Types of Abuse

Abuse comes in many forms and it can be hard to pin down exactly what is happening. Abuse is not always physical and very often not visible. Blatantly hurting another intentionally is not acceptable and is an issue that needs to be addressed. Abuse can be Financial, Legal, Emotional, Spiritual, Sexual, Mental, Social, Physical, Animal & Pet Abuse, and many more. Of these topics, Verbal and Emotional Abuse tend to be the most common.

Below is a list to assist in recognizing these abuses.*

WITHHOLDING: By withholding, the verbal abuser is saying, “I’ve got something you want and I can withhold it from you, therefore, I am in control.”

COUNTERING: The abuser will state the opposite opinion from the victim simply to stay in control. The abuser cannot tolerate the victim having a different opinion or individualized thoughts. This common type of abuse destroys a relationship as it prevents discussions, denies the victim’s reality, and is a put-down of the partner’s experience.

DISCOUNTING OR MINIMIZING: Denies the reality and experience of the abuse.
Example: After abusing you, the abuser might say something like, “you’re too sensitive.” “you’re making a big deal out of nothing,” or “I didn’t really hurt you, you’re crazy.”

VERBAL ABUSE DISGUISED AS JOKES: These cut to the quick. The abuser usually has a look of triumph. Mocks partner’s intellectual abilities, competency, personality, or character.

BLOCKING AND DIVERTING: This prevents conflict resolution. It can be accusatory, switching topics, or diverting the victim away from issues with allegations and irrelevant comments.

ACCUSING AND BLAMING: The accuser blames the partner for the abuser’s own anger, irritation, or insecurity.

JUDGING AND CRITICIZING: By expressing judgments in a critical way, the abuser’s lack of acceptance is on display. Negative “you” statements are used such as, “you’re always….,” “I wouldn’t be angry if…,” or “if only you would do…”

TRIVIALIZING: This makes the partner’s feelings, actions, perceptions, thoughts, concerns, and opinions seem less important than they are.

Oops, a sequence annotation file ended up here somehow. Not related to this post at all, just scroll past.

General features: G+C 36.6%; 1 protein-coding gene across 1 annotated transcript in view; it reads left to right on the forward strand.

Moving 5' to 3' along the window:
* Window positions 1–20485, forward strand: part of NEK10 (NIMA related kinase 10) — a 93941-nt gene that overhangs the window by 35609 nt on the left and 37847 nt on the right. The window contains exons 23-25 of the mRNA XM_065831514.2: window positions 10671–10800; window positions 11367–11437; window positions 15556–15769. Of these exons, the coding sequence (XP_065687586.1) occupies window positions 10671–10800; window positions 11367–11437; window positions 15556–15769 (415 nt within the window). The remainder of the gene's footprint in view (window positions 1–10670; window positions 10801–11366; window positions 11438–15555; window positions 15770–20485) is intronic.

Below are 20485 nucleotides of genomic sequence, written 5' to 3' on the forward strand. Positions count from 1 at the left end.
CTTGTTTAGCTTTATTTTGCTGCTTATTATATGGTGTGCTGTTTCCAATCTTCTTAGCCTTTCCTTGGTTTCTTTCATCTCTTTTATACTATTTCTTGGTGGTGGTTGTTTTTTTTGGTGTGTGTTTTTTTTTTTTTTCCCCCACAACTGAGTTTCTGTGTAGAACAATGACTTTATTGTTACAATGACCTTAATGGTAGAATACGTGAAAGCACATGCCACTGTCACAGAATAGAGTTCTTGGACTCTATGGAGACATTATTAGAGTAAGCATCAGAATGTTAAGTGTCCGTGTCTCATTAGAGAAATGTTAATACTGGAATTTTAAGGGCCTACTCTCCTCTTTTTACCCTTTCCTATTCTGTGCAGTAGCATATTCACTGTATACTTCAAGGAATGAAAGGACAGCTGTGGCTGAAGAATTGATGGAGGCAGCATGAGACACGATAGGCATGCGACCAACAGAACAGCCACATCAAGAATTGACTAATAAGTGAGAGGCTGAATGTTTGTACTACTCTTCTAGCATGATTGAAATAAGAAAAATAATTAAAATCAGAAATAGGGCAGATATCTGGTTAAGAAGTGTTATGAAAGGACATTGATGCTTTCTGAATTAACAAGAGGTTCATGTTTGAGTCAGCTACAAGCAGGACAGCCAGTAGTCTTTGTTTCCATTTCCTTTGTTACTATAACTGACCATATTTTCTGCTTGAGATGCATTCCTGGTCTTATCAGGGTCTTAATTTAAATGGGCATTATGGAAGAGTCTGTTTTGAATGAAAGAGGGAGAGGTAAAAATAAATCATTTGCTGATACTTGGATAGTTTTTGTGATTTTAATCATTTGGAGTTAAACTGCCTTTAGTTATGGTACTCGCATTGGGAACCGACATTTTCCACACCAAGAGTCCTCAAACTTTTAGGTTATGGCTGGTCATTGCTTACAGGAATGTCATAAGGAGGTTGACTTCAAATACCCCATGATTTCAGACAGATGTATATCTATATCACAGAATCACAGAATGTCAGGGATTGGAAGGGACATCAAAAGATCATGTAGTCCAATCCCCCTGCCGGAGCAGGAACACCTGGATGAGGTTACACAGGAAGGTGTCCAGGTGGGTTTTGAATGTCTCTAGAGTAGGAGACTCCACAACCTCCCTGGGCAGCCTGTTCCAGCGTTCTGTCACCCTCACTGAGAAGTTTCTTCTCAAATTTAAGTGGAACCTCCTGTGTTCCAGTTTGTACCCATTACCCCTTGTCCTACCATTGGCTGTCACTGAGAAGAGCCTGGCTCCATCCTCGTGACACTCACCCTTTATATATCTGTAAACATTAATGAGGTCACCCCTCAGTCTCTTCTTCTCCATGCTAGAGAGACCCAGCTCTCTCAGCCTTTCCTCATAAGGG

UNDERMINING: Withholds emotional support of partner; erodes partner’s confidence. “You wouldn’t understand.” “What’s the big deal?” or “Who asked you?”

THREATENING: Threats that bring up the partner’s deepest fears are utilized. “Do what I want or I’ll leave/reject you.” or “If you leave, I’ll make sure you never see the children again.”

NAME CALLING: The most obvious and covert form of verbal/emotional abuse.

FORGETTING: Constantly (intentionally) “forgetting” interactions that have had a great impact on the partner. This involves denial and manipulation, like forgetting promises or agreements.

ORDERING: Denies equality and autonomy of the partner. By treating the partner as “less than” or a servant, the abuser feels entitled (i.e., to services or preferred treatment).

DENIAL OR CRAZY-MAKING: Insidious actions because it overtly denies the reality of the partner. “I never said that!”

INVASIVE BEHAVIORS: The abuser invades their partner’s privacy or personal boundaries.
Examples: The abuser may read their partner’s private diary/journal or won’t allow their partner any private time or space.

ANGER: The underlying, motivating force behind all verbal abuse is ANGER. Both partners are responsible for their own emotions and behaviors. An abuser attempts to make the victim feel responsible for their anger, insecurities, and/or fears. The victim is not responsible for being yelled at, snapped at, raged at, glared at — despite the abuser’s demands, accusations, and blaming.

Within the context of a verbally abusive relationship, the perpetrator’s anger can stem from a general sense of personal powerlessness (“I feel powerless so I’m going to assert control over you in order to feel better about myself”) or from a sense of privilege or righteousness (“I have the right to have my needs met regardless of how it impacts you”). The victim/partner is the scapegoat, used to justify the perpetrator’s abuse. The abuser releases tension and reasserts dominance over the partner by the use of verbal/emotional abuse.


* Cited From SafeHouse Progressive Alliance for NonViolence
Safehouse Progressive Alliance for Nonviolence m 835 North Street
Boulder, Colorado m 80304 m (303)449-8623

Print Friendly, PDF & Email